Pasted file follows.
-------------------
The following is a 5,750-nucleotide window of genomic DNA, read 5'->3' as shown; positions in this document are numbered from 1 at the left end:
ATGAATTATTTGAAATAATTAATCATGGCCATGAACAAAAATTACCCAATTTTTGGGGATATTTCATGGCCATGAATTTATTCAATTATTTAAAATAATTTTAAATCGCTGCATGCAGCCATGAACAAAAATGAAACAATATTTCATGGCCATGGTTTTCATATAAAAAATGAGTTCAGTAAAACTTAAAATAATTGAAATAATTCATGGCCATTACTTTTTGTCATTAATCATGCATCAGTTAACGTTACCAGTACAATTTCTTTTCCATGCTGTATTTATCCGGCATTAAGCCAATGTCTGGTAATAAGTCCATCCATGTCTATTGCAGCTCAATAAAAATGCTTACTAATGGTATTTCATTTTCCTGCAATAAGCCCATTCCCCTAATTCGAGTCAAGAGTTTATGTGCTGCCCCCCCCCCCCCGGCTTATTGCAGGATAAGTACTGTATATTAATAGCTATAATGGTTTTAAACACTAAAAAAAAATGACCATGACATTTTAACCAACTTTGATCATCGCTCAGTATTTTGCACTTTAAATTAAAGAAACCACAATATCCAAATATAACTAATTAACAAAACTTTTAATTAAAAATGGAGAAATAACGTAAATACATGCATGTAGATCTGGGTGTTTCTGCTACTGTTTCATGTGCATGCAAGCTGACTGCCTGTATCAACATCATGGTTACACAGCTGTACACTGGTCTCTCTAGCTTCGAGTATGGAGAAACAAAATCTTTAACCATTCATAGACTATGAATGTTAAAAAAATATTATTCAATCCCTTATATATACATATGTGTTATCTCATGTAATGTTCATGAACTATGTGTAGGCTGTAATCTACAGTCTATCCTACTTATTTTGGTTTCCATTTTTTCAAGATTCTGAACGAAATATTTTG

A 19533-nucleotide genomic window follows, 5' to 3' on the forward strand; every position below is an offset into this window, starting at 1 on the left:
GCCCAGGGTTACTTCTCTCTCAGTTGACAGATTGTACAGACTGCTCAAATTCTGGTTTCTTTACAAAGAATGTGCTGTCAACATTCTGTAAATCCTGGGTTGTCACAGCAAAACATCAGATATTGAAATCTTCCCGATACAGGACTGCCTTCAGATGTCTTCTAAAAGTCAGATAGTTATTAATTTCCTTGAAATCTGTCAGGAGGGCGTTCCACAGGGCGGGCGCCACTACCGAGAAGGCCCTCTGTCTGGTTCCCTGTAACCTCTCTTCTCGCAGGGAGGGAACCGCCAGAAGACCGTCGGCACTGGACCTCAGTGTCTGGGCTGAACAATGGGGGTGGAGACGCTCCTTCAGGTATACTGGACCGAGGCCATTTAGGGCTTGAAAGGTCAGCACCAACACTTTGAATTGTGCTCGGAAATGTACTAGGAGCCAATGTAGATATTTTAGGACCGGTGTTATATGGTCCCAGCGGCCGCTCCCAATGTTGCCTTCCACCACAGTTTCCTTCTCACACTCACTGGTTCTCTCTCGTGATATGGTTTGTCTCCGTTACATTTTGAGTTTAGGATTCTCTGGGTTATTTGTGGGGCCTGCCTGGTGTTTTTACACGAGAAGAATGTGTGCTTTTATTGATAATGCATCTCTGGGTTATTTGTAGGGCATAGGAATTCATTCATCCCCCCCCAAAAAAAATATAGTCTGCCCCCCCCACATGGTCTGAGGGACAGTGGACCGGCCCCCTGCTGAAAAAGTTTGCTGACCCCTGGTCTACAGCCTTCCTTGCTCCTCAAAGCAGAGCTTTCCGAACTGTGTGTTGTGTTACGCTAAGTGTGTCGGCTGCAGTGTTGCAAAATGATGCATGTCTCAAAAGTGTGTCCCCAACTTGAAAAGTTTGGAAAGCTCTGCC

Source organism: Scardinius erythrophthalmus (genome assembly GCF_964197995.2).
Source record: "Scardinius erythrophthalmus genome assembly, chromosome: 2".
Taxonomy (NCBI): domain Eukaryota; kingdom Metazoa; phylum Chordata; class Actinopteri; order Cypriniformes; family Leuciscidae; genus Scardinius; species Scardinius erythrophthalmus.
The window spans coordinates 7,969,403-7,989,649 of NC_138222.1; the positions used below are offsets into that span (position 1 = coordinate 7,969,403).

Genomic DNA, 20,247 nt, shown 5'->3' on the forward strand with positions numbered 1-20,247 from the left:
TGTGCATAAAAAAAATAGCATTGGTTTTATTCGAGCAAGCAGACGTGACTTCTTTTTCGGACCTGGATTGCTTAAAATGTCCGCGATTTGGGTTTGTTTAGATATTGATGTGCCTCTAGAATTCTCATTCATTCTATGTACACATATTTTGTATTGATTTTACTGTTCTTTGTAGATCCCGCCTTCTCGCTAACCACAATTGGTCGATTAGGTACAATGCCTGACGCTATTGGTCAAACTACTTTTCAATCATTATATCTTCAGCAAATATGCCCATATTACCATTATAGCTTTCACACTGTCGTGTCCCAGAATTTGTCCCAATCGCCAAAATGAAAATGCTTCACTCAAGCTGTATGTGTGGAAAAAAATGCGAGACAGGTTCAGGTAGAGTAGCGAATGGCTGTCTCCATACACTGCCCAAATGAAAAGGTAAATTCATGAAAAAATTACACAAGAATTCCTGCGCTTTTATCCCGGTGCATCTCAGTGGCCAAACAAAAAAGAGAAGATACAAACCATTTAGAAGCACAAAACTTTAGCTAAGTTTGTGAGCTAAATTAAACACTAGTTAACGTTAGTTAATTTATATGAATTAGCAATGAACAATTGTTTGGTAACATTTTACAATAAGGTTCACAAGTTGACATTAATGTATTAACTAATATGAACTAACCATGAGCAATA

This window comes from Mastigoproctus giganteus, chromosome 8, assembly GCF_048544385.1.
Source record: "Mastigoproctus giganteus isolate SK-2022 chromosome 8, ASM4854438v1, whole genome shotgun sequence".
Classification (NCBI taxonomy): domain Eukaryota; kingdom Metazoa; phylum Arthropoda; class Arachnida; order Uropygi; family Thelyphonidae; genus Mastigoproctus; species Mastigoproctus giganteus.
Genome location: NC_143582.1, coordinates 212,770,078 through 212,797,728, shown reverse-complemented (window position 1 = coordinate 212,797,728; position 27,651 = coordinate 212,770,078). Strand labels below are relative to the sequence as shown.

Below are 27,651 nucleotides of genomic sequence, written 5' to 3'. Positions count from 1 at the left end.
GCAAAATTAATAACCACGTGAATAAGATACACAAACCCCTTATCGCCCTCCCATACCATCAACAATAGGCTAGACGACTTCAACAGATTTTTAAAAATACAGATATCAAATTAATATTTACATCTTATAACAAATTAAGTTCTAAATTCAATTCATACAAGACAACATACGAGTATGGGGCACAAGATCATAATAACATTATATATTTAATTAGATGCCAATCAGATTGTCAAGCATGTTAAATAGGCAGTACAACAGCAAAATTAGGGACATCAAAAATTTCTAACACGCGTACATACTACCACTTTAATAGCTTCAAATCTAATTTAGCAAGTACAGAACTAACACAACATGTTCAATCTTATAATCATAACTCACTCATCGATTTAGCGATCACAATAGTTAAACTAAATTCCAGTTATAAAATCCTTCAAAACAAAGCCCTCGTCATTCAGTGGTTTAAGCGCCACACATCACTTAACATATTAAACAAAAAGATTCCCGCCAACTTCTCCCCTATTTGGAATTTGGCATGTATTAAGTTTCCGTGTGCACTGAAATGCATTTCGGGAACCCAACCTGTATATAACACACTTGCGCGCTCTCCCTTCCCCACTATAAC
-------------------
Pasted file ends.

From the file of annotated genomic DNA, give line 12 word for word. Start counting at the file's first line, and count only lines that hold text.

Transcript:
Source record: "Mastigoproctus giganteus isolate SK-2022 chromosome 8, ASM4854438v1, whole genome shotgun sequence".